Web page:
With its streets aligned to the rising sun and its train station once the set for Superman — Milton Keynes has a beguiling urban story to tell.
“MK” as it’s affectionately known by locals, was part of the third and final wave of ‘New Towns’, following in the footsteps of Stevenage, Harlow, Runcorn and Basildon, among 16 others. Those names might not incur thoughts of a tantalising new urban environment, but MK was the culmination of planning ideas that had been brewing since World War Two. And as planned cities go (and MK is an official city, as of this year in case you’re wondering) Milton Keynes is often, and rightfully, heralded as the planned city, famously optimistic for the future — best exemplified in Helmut Jacoby’s dazzling drawing depicting a helicopter climbing over Milton Keynes’ iconic central grid.
The grid was MK’s defining aspect in the 1970s and still is today, so much so that planning vernacular once uttered by its many pioneers, namely the Milton Keynes Development Corporation (MKDC) general manager, Fred Roche and MKDC chief planner, Derek Walker, has found its way into contemporary language: suburbs are called ‘grid squares’; cycle paths known as ‘red ways’.
It’s along these often gently meandering routes that MK’s proud, yet softly spoken architectural heritage can be found. MK was a site for many young architects to cut their teeth and explore new ideas under the stewardship of Walker, arguably MK’s most important figure when it came to design and someone eager to give architects fertile testing ground to try new things. As a result, MK is uniquely rich in experimental architecture, something which it is bizarrely shy about.
Perhaps that’s because not all of these ideas have worked. Famously, Norman Foster’s flat-roofed Beanhill dwellings leaked, leading tenants to replace their roofs with Mock Tudor, much to Foster’s chagrin. Nearby and less well-known, but more successful, is a coterie of Modern houses by Peter Womersley that have more than stood the test of time. Between all that is a vast development of 1,000 modular homes from 1972, designed by Michael Gold, Christopher Cross, Jeremy Dixon and Edward Jones.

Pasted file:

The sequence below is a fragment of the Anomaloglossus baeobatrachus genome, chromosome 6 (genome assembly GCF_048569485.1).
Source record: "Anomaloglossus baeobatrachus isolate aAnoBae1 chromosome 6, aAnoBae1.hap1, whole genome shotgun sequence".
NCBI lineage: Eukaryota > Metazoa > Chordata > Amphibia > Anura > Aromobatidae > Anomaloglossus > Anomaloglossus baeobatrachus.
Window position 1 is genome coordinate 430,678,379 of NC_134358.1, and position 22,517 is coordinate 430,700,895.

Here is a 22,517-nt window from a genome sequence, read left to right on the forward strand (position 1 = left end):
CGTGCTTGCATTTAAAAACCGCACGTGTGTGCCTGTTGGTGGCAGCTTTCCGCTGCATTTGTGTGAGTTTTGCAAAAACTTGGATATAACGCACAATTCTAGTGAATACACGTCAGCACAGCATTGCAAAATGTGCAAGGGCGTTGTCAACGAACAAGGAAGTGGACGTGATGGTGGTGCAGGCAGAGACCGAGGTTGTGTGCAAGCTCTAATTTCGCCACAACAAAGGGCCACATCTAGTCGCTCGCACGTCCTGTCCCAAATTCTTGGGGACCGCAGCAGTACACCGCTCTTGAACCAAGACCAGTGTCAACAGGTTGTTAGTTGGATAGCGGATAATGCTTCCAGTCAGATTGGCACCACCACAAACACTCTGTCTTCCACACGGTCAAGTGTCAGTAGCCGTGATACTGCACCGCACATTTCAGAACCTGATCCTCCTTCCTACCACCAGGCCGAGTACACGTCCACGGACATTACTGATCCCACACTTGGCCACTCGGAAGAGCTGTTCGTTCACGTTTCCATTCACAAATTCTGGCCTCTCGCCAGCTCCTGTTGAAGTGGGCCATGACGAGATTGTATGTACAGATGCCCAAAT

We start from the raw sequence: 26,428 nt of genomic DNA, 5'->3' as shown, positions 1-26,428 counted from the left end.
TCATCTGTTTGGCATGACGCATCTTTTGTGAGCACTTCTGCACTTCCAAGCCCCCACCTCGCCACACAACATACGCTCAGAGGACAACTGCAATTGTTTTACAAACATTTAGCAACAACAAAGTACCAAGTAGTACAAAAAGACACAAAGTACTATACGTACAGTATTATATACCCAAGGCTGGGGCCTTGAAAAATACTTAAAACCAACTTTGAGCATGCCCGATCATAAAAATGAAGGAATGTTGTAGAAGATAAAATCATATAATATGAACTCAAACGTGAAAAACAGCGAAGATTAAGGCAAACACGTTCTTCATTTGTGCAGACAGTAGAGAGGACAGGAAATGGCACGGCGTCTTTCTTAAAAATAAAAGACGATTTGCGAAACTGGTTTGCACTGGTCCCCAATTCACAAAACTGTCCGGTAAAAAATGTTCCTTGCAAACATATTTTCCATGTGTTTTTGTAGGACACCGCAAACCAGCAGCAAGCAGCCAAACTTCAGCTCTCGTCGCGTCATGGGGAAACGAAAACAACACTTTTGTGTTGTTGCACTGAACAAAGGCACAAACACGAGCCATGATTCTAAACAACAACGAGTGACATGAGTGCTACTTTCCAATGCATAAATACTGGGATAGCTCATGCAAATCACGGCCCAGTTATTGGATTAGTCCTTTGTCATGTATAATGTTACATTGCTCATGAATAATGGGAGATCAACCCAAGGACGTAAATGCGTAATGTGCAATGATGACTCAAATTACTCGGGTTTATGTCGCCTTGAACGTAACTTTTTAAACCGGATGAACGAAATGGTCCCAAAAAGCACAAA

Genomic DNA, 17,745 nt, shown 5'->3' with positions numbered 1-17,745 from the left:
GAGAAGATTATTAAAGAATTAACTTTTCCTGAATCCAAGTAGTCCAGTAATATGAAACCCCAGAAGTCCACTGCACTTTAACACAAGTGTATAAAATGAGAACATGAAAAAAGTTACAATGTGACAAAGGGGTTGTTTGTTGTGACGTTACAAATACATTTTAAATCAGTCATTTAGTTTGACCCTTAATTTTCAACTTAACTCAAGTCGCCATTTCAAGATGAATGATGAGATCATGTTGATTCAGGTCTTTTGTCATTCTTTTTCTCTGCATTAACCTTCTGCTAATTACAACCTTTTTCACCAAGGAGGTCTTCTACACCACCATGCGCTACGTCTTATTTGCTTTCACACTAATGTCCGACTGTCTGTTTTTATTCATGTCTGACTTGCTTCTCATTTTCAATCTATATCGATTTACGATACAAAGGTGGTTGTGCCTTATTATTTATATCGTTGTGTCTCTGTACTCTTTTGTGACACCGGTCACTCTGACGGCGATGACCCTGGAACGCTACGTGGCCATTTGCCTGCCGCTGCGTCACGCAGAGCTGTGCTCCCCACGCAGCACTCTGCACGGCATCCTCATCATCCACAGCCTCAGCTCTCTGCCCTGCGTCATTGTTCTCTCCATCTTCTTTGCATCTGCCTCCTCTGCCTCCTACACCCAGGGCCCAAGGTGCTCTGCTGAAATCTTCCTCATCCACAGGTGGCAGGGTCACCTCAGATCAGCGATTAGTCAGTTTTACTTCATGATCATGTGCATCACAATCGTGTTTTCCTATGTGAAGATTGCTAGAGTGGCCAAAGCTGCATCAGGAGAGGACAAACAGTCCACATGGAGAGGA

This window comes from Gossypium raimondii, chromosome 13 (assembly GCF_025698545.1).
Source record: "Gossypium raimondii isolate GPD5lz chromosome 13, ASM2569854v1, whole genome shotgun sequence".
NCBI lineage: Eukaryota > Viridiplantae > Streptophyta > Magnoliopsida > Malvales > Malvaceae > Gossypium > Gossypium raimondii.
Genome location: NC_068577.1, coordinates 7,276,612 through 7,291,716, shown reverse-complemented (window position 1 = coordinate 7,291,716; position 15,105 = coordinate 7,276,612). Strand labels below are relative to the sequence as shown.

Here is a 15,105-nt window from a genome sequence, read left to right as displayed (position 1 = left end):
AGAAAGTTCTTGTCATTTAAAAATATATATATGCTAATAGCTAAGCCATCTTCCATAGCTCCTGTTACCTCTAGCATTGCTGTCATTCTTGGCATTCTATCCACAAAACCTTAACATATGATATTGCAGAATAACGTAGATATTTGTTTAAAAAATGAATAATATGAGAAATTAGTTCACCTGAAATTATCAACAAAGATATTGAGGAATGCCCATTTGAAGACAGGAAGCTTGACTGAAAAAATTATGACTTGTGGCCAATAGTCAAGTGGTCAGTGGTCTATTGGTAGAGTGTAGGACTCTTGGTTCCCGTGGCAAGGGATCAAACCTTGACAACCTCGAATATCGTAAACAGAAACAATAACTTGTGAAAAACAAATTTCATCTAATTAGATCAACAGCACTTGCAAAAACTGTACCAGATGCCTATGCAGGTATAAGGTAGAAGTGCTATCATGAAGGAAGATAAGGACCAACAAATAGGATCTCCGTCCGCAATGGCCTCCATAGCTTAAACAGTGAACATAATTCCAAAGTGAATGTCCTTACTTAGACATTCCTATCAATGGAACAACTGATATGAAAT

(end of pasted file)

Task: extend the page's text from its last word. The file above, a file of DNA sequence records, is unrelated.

There are more recent attempts at modular in MK, too. Notable for their colourful cladding, RSHP’s 145 homes from 2007 at Oxley Woods were designed for housebuilder George Wimpey to be highly sustainable for the time.
Nowhere more exemplifies architectural experimentation in MK, however, than the site of the HomeWorld exhibition. Launched in 1981, a year after Paolo Portoghesi used Venice to exhibit ideas at an architectural scale, the HomeWorld Housing Expo attracted more than 150,000 to Bradwell Common to see 36 prototype dwellings that told audiences how we might live in the future. Some boasted quirky names, such as ‘The House that moos’ and ‘The House where the roof is also the walls’, while others were exquisitely shaped, like the Solar House and aptly named ‘Pyramid’ house — and all survive today.
While those dwellings looked to the future, buildings such as Adrian Morrow’s New Chapel at the Crownhill Crematorium draws more heavily on the past, as the chapel takes cues from Louis Khan, with a big nod to the Kimball Art Museum.
Meanwhile, Walker’s pièce de resistance and Milton Keynes’ focal point, is the shopping centre. Stemming from the delightfully Los Angeles sounding ‘Midsummer Boulevard’ the mall serves as Milton Keynes’ central axis and strives to blend seamlessly with the landscaping that surrounds it through soft and carefully placed thresholds. It’s status as the town’s jewel in the crown though has been usurped by 6a’s MK Gallery, thanks chiefly to a shimmering facade reflects natural hues of the locally loved Campbell Park that it looks out onto.
All these, and more, are on the itinerary for our reader visit, a whistlestop tour of the places and spaces that define the once New Town. Attendance is free of charge but places are strictly limited and allocated on a first come first served basis. Register and book your place here.